Signs Your AC Is Going Out
If you start noticing anything unusual with your AC system, it might be a sign that you should seek car air conditioner repair services. Staying vigilant about how your vehicle is running and getting familiar with all the sounds and feelings that it brings with it during typical operation is an important step in keeping your vehicle healthy and extending its overall lifespan.
A lack of air flow – or a weakening air flow – is one of the most common signs that your AC unit is starting to go out. This may be accompanied by strange sounds, which may just be a leaf stuck in the vent, but it could also be the unit failing. This is a sure sign that it’s ready for a check-up, at the very least.
Foul odors and damp air coming through the system into the main cabin is another sign that your AC system needs replacement rather soon, as these indicate that part of the unit is already non-functional.
Finally, a lack of cool air entering the cabin means that something has malfunctioned or broken inside the system and it’s not only past time for a check-up, but it may be time to replace parts of the unit.
Common Car Air Conditioning Problems
It’s important to always stay on top of your vehicle maintenance, even if you don’t drive it often. It is an essential part of car ownership and will help extend the lifespan of the vehicle and save money on car repairs over time.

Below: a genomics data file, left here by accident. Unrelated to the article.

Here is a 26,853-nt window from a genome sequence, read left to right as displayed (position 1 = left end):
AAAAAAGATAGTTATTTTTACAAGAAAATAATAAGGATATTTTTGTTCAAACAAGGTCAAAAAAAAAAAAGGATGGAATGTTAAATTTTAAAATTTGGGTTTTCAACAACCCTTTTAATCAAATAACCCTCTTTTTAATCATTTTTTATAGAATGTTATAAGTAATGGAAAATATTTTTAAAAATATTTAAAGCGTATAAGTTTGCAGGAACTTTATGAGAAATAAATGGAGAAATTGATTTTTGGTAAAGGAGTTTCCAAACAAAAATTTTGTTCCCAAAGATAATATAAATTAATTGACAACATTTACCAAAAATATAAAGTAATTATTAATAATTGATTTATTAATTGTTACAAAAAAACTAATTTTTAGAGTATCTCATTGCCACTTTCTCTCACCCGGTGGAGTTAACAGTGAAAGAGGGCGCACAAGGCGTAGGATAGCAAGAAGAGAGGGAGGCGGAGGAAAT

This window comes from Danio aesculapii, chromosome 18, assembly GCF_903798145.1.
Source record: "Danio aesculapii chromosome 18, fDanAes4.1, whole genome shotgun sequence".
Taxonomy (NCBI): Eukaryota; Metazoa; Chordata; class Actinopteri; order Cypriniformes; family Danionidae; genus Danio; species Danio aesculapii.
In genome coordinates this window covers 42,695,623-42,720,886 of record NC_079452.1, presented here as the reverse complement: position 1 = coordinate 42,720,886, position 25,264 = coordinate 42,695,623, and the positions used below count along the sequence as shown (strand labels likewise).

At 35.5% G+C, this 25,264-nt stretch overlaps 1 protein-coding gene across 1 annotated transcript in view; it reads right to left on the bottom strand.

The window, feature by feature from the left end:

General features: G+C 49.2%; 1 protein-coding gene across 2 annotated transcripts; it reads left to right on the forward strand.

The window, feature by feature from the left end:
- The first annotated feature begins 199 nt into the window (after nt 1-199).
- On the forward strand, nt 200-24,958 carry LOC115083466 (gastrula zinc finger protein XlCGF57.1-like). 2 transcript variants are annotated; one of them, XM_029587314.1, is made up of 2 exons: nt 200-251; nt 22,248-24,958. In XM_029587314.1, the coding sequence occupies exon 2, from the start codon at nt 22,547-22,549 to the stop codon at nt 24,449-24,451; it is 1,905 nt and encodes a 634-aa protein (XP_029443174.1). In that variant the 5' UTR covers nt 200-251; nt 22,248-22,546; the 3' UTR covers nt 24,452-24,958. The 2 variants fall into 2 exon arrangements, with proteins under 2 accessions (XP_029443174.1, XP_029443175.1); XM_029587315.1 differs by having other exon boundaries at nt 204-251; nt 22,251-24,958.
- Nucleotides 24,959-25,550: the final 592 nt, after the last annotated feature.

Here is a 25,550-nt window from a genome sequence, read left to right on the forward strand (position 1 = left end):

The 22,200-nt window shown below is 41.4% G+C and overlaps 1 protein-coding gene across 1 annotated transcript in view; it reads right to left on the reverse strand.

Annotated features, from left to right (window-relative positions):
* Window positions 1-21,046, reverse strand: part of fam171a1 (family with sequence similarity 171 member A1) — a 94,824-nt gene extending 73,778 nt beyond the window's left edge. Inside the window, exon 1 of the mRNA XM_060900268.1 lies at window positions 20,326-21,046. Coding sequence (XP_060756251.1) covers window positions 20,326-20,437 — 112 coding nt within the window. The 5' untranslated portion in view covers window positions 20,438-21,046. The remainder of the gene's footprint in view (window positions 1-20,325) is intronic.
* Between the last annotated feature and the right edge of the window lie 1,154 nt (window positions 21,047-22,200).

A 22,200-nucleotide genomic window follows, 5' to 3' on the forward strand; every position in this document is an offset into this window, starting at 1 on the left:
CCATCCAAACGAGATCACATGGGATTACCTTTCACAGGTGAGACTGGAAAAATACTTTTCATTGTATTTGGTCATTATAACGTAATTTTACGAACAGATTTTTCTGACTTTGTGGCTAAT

The most common car air conditioning problems that wind up needing repair are listed below, which can be the cause of some of the symptoms and problems discussed in this article.
A faulty cooling fan is a relatively inexpensive fix for most vehicles, and it can cause a weakened and warmer air flow into the cabin. This prevents the air from outside from properly blowing across the cooling coils and into the cabin. Left unresolved, it can also cause the refrigerant to get too cold, causing further damage to the system.
A problem with the unit’s condenser is another common problem, most often caused by neglecting routine maintenance. Unfortunately, the condenser is an expensive fix, but many come with manufacturer warranties that can help replace the unit if it has been properly maintained.
Electrical issues are another common problem that cause a lack of cooling, resulting in acid build-up that corrodes the system if left unchecked.
Will it Hurt to Keep Running an AC That Blows Hot Air?
It is never a good idea to keep an AC running if it is not functioning properly, and this includes blowing hot air instead of cold air.
If the unit has not been well-maintained, there is a possibility of it becoming a fire hazard, especially in hot weather where the unit is already strained to operate at its baseline.
Depending on the problem causing the AC to blow only hot air, it can either damage the unit further as the refrigerant lines are clogged and eventually create a leak or damage the compressor or burst the lines in the unit.
Furthermore, if your vehicle is lacking refrigerant and the AC continues to run, it can cause various parts in the system to burn out, as it runs dry.
If any of these symptoms appear, it’s important to bring the vehicle to a mechanic so the problem can be fixed as soon as possible to prevent further damage to the system. This is especially important if the vents into the main cabin are not operating correctly, causing the AC to continue blowing hot air into the cabin despite it being “closed” from the cabin’s side.